Hyderabad: Platforms like Tinder, Match.com, etc., have become a new place for scamsters to target and catfish to extort money. A catfisher scours through the user base, looking for a particularly vulnerable and eager user open to emotional manipulation.
Based on your ‘preference’, the scamsters will make a profile accordingly to connect with you and lure you in, said an official from Hyderabad city police adding that after making a promise to finally ‘meet’, they trot out a need for help for a last-minute problem such as visa processing fees, an inheritance stuck in customs, an unexpected bankruptcy and so on, to loot money.
“I would caution the young generation in particular as they tend to resort to blind dates and accepting friend requests from unknown individuals”, said the Hyderabad Police Commissioner, Anjani Kumar.
“There are ways to check the authenticity of a person approaching to connect with you and the same should be taken up by the public. The same rules go for dating apps as well as social media platforms. There are many such cases wherein people get conned easily,” said the official.
Single mothers and single women in their middle-age are the most vulnerable. The cheats usually target middle-aged women. “The victims are divorcees, widows or unmarried women in their 30s and 40s. The scamsters pretend to be younger than them and claim to be MNC employees or NRIs,” he said.
“They give emotional support to the victims and send gifts to impress them. Single women, who do not have elders to verify or check the background of prospective grooms they meet online, might get persuaded,” said an investigator of matrimony fraud cases in Hyderabad city police.
Explaining the Modus Operandi, the official said that the pattern observed in these cases was inevitably the same. “Once the scamster makes contact with the ‘target’ on one of these platforms, the acquaintance is taken forward on other social media platforms, such as Facebook, where fake accounts have been created to match their dating profiles. Having gained the trust of the target, the scamster demands money on the pretext of paying medical bills of a sick parent or by promising marriage or future dates. However, soon after the transactions are made, the impostor disappears and becomes a ghost,” he said.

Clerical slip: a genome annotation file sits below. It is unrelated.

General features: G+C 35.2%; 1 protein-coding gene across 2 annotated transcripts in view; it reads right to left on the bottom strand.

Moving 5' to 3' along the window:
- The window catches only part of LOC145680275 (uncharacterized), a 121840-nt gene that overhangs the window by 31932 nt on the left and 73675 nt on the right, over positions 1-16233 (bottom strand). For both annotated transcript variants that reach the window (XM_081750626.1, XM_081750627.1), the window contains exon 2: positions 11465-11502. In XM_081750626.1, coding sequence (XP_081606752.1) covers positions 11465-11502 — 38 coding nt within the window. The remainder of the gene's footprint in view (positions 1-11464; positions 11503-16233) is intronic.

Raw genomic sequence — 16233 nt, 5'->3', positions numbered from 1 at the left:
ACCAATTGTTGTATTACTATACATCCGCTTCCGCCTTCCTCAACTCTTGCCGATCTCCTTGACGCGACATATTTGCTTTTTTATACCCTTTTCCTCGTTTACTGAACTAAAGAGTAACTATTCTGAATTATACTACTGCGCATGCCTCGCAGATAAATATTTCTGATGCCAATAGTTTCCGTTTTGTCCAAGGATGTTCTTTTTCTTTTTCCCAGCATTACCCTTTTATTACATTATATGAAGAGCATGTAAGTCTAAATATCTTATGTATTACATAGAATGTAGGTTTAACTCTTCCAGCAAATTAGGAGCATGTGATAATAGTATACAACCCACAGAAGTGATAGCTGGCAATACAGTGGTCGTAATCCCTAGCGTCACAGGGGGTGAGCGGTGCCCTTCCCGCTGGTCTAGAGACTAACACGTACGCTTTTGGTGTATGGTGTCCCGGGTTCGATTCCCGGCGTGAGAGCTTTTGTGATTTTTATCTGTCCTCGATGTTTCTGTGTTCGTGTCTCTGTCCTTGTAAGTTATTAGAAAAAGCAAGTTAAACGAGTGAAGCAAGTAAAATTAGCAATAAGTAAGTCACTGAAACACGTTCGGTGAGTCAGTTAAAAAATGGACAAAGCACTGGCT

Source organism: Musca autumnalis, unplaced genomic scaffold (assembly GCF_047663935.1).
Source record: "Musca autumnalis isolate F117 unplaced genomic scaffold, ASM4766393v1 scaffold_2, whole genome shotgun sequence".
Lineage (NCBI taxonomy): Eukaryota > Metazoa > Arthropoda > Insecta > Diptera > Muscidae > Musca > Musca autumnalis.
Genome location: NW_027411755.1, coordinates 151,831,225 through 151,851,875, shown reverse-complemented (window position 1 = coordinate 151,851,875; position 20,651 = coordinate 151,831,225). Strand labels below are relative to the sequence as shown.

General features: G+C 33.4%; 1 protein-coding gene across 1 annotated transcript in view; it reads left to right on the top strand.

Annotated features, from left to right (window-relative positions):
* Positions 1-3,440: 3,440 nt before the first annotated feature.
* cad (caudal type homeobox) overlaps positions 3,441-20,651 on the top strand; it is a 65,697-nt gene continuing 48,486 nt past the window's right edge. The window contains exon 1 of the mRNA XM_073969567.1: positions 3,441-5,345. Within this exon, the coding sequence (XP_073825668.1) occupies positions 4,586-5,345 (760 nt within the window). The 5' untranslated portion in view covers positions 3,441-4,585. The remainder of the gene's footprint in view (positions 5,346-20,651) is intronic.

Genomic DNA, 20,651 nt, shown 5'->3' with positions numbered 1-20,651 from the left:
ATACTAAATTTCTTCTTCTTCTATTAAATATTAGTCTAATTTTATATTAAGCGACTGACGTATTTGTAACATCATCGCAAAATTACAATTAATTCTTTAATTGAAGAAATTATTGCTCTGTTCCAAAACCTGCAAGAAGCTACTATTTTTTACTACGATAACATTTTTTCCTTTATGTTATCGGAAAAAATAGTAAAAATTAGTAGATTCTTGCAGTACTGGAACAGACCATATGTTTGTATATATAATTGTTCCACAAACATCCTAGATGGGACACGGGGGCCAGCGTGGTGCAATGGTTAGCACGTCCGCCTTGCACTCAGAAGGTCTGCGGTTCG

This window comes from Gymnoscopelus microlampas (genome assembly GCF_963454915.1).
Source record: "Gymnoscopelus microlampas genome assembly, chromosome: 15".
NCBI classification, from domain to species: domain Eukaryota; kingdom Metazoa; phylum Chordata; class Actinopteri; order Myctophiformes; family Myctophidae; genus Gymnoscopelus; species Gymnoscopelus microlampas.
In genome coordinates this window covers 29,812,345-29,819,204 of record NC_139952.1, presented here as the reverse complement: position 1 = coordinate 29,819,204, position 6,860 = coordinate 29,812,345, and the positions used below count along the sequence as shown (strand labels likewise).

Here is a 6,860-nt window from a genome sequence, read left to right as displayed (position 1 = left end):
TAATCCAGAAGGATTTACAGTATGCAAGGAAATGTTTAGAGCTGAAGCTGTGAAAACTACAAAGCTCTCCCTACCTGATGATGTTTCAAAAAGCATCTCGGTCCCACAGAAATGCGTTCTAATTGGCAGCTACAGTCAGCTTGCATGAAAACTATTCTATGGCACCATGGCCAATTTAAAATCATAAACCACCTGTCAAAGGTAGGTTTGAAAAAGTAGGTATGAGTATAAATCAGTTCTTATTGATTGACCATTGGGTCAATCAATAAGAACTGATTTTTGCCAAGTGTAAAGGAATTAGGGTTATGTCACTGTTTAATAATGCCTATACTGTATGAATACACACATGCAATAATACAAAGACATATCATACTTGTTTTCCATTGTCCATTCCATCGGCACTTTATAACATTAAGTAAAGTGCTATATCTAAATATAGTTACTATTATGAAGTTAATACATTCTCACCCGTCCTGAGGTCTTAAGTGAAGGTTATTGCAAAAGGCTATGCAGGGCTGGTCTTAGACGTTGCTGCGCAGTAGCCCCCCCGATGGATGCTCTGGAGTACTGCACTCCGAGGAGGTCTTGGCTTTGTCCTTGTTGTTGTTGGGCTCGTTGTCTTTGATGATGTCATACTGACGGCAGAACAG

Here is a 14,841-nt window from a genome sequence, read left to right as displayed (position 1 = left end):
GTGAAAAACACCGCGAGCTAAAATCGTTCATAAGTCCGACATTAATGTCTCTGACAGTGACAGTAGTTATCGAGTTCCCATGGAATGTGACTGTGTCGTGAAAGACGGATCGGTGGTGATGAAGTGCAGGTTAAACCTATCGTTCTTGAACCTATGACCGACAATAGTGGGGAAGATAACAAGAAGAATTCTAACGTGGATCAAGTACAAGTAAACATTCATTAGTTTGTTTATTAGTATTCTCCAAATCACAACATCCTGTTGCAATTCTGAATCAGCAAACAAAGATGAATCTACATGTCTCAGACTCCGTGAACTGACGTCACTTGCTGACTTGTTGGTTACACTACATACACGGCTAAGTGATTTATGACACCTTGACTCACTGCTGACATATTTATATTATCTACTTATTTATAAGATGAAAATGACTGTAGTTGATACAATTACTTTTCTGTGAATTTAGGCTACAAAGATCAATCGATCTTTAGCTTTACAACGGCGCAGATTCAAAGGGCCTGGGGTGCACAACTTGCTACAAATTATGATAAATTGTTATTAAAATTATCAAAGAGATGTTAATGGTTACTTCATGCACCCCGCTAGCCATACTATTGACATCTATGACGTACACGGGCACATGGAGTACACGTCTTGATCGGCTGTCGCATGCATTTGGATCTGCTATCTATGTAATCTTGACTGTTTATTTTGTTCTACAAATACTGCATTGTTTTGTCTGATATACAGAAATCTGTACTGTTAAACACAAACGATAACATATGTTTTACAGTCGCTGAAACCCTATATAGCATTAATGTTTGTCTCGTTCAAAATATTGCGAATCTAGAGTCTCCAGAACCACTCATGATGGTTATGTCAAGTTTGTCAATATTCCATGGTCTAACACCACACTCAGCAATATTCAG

Men too have faced such incidents wherein women masquerade as damsels in distress to dupe them. Earlier, Cyber Crime Police had arrested one Y. Srilatha alias Sushmitha, from Bangalore, who had trapped and conned men and made them transfer more than `1.5 lakh within a week. “She claims that she has a property in Bangalore worth about `30 crore and asks their help to clear some family feud regarding the said property,” said the DCP, Detective Department, CCS, Avinash Mohanty.
Earlier this April, a Hyderabad man was duped by a woman he met online, who claimed to be from Singapore. The victim, a resident of LB Nagar, said that he got a friend request on Facebook from the woman which he accepted.
The ‘terms and condition’ posted by such apps state that it is the user’s responsibility. Police thus say it’s not possible to take action against websites due to this. Most websites have included these sentences in their terms and conditions: ‘As with all technology companies, although we take steps to secure information, we do not promise, that your personal information remains secure.’...